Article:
So, when the Father takes away the non bearing fruit branches, He’s not taking them away to be thrown away forever; He is taking them away from fruit bearing.  Does this mean that it is OK for you not to bear any fruit?  Absolutely not.  As Jesus said, if we abide in Him, then we should be doing our absolute best to bear and grow much fruit.

Completely removing wild branches

The Father’s pruning work does not just stop with the branches growing off the true vine.  Again, if you have been listening to my recent sermons and went over the last bible study of the recent season, then you know there are other trees growing amongst us that aren’t attached to the true vine.  From those trees there are branches that grow and can intersect with the branches growing from the true vine.

Now, those other branches that don’t grow from the true vine can hinder the fruit bearing branches growing from the true vine.  What does the Father do about those branches?  Jesus said plainly, “If anyone does not abide in Me, he is cast out as a branch and is withered; and they gather them and throw them into the fire, and they are burned (v.6).”

Do you notice the difference in how Jesus spoke about the Father’s handling of those branches compared to the branches that grow from the true vine?  You see, these wild growing branches that are growing from trees of the world, are going to be treated much differently than those that are of Christ.

The wild growing branches from the bad trees are going to be cut down and thrown into the fire to burn up.  The reason that these branches are being removed is, again, because they can hinder fruit from growing on the good branches on the true vine.  Also, we should not miss the fact that this illustration speaks to what awaits those who are of wickedness and live in sin – they will be cast into outer darkness and consumed by the fire.

The Father’s love

So, again, the end goal here from the Father is that we bear fruit while we are growing from the true vine.  If you truly desire to bear good fruit, God will do everything to help you bear good fruit.  Jesus tells us that when we ask what we desire, it will be done for us (v.7).

Something that a lot of us miss when it comes to the Lord giving us the desires of our heart is that our desires should be geared towards the Lord in order for us to receive.  Pay close attention to Jesus saying that the Father will give you the desire of your heart so that He can be glorified and so that we can bear good fruit (v.8).  A lot of times, we just think that God will give us whatever we want but if our wants don’t align with us bearing good fruit, chances are high that you won’t receive what you asked from the Lord.

Our lesson begins to close out on a note of love that the Father has for the Son, and that the Son has for us, His diligent followers (vss.9-10).  Where we may be concerned about our living in the world, Jesus has shared with us that we don’t have to be concerned.  Why don’t we have to be concerned?  Because the Lord is always tending to His vine which would then mean that He is always tending to us.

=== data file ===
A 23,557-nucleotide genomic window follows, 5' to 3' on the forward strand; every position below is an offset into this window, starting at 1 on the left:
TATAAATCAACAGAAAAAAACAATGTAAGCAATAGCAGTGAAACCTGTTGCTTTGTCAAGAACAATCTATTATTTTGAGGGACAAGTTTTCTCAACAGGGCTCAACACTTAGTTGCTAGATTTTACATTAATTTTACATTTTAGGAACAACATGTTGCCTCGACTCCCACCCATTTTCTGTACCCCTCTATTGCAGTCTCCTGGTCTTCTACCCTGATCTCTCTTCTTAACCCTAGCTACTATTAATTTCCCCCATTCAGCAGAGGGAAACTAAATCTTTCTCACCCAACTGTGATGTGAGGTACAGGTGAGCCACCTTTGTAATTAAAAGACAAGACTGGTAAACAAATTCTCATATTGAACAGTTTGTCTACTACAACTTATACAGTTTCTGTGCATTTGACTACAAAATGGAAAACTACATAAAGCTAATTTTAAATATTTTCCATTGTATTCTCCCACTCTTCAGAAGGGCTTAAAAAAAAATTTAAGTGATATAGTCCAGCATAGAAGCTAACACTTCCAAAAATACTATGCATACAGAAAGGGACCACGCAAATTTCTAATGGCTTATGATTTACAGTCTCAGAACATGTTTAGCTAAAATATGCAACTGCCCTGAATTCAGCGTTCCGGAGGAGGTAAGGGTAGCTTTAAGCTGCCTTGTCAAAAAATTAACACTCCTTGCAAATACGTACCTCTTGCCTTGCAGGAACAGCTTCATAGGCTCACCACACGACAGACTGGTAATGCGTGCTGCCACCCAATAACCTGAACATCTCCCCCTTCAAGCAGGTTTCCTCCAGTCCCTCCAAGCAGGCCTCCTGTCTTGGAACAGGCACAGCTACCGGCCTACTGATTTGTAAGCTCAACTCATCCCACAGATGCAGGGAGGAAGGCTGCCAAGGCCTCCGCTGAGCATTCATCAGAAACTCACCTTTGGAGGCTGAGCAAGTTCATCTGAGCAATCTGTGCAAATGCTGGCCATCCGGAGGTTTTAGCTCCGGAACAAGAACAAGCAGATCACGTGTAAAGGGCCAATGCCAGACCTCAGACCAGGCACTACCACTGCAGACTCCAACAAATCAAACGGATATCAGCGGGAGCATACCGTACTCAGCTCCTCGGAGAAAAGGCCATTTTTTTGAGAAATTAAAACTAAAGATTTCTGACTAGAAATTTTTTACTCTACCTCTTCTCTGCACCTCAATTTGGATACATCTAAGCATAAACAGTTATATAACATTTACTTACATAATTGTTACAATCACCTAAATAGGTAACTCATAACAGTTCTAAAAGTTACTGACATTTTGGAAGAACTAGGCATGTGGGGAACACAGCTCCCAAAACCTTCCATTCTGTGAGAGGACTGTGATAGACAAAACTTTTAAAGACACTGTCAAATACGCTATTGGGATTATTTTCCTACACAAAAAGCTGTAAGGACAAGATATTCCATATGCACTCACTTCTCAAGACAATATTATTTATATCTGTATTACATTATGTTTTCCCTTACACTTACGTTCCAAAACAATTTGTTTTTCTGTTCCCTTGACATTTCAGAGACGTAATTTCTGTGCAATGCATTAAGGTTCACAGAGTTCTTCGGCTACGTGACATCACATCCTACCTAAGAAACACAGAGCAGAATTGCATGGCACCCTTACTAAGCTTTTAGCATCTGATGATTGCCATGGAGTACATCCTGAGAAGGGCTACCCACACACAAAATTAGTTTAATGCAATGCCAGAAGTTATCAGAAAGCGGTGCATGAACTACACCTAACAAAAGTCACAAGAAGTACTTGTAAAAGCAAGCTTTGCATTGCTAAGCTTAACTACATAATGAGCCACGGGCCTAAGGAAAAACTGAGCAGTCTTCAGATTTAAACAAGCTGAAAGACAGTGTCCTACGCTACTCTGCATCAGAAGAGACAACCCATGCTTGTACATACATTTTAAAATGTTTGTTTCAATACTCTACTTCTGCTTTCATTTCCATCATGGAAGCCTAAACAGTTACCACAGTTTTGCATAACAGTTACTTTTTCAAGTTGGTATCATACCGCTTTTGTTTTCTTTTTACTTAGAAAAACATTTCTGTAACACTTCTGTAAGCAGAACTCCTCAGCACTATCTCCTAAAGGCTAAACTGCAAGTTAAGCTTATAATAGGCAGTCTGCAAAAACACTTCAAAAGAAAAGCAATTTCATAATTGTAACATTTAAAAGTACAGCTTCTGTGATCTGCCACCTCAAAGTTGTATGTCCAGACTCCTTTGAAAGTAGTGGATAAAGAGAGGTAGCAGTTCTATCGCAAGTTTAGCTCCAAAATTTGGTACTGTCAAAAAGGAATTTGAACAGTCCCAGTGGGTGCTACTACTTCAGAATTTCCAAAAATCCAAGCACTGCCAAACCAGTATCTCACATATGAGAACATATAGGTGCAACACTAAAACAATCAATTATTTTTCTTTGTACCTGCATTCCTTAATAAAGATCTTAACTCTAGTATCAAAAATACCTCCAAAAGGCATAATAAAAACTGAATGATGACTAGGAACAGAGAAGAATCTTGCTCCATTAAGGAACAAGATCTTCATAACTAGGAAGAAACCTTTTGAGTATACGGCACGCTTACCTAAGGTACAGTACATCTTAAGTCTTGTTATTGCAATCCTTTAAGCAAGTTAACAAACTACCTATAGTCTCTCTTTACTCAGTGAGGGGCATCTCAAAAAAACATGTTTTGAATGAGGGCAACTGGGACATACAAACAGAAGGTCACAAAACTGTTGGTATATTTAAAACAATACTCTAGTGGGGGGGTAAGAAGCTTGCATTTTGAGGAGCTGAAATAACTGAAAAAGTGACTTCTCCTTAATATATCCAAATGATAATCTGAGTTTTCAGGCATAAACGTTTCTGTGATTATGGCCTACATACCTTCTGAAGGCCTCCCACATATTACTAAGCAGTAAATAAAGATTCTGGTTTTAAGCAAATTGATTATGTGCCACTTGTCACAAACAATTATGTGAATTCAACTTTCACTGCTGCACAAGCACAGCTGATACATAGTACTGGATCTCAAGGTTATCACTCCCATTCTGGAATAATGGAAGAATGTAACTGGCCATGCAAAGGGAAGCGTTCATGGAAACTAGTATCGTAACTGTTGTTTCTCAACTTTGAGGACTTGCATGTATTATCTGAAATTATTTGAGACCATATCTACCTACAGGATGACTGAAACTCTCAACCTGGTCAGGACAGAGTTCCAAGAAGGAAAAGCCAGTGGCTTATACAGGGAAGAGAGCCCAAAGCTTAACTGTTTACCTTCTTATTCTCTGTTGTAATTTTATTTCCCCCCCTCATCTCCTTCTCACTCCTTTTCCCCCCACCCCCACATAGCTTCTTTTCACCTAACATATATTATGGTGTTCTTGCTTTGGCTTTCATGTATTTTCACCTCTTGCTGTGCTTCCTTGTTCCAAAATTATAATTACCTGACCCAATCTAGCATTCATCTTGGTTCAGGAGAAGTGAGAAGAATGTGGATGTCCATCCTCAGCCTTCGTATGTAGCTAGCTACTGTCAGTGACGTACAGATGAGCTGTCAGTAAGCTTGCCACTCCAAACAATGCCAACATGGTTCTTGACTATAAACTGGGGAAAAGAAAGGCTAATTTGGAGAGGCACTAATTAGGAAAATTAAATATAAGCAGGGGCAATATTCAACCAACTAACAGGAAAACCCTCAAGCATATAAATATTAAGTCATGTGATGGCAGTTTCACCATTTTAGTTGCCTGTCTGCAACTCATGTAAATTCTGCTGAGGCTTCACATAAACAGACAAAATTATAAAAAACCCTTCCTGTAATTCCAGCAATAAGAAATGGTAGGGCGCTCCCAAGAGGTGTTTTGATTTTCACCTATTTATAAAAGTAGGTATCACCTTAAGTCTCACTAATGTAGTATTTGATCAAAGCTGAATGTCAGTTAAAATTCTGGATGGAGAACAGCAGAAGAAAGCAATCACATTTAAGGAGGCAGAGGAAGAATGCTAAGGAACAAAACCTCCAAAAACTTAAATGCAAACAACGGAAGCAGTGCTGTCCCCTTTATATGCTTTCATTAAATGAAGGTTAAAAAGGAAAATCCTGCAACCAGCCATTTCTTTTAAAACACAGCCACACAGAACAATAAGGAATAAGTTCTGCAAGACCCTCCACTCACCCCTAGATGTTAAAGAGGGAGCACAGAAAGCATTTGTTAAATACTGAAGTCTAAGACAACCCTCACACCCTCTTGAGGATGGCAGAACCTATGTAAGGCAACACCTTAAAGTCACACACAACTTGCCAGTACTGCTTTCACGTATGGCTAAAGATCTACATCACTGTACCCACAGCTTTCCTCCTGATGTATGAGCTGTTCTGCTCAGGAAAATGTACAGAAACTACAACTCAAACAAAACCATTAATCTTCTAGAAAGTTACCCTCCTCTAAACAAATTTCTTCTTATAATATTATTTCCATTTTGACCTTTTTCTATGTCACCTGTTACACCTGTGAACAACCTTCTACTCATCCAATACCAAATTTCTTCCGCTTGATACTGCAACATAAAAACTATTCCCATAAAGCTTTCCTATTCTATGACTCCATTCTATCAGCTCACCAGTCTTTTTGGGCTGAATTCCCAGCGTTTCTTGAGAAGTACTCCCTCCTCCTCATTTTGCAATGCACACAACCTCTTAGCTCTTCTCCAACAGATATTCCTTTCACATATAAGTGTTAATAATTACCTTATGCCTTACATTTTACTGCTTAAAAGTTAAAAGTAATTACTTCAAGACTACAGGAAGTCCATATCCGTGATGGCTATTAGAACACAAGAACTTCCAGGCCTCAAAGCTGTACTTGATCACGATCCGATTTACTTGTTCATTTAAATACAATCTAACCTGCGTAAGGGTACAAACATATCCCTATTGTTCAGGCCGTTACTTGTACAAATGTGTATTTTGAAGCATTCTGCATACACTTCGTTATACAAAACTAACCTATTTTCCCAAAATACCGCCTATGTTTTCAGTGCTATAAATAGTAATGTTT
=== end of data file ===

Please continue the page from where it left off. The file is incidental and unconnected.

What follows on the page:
Because He loves us, Jesus tells us to love each other as He has loved us (v.12).  This is something you hear me speak about all the time because love is essential to our faith!  If you aren’t moving with the love of God, there is simply no way that you can ever bear His fruit – it is impossible.

Chosen by God

Our lesson closes with Jesus saying, “You did not choose Me, but I chose you and appointed you that you should go and bear fruit, and that you fruit should remain (v.16).”  Then, one more time, Jesus says, “These things I command you, that you love one another (v.17).”  As Paul would say, “I would not have you be ignorant”; we are to love all of those around us with the love of God if we truly desire to bear fruit.

Now, what does it mean when Jesus says, “You did not choose Me, but I chose you and appointed you [to bear fruit]?”  God, we must remember, first loved us; it was not the other way around.  God first loved us and showed us His love by sending to us His only begotten Son.  Mankind, I want you to understand, never tried to make up for its sin before the Lord reached out to us; man would have happily, and ignorantly, lived in sin.

To take away such ignorance of sin, we have been appointed – commissioned – to baptize all nations in the name of the Father, Son, and Holy (Matt. 28:19-20).  We are to let the world know the good news of Christ.  The good news – the gospel – of Christ is that while all of us have sinned and lived wickedly, we can find mercy in God’s eyes and be forgiven.  Through the Lord’s mercy, there is salvation – deliverance – from sin.

Again, when we testify of the Lord, we are bearing good fruit.  When we strive to feel the task that we have been appointed with, we are moving to be bearers of good fruit.  The good fruit is the Word of God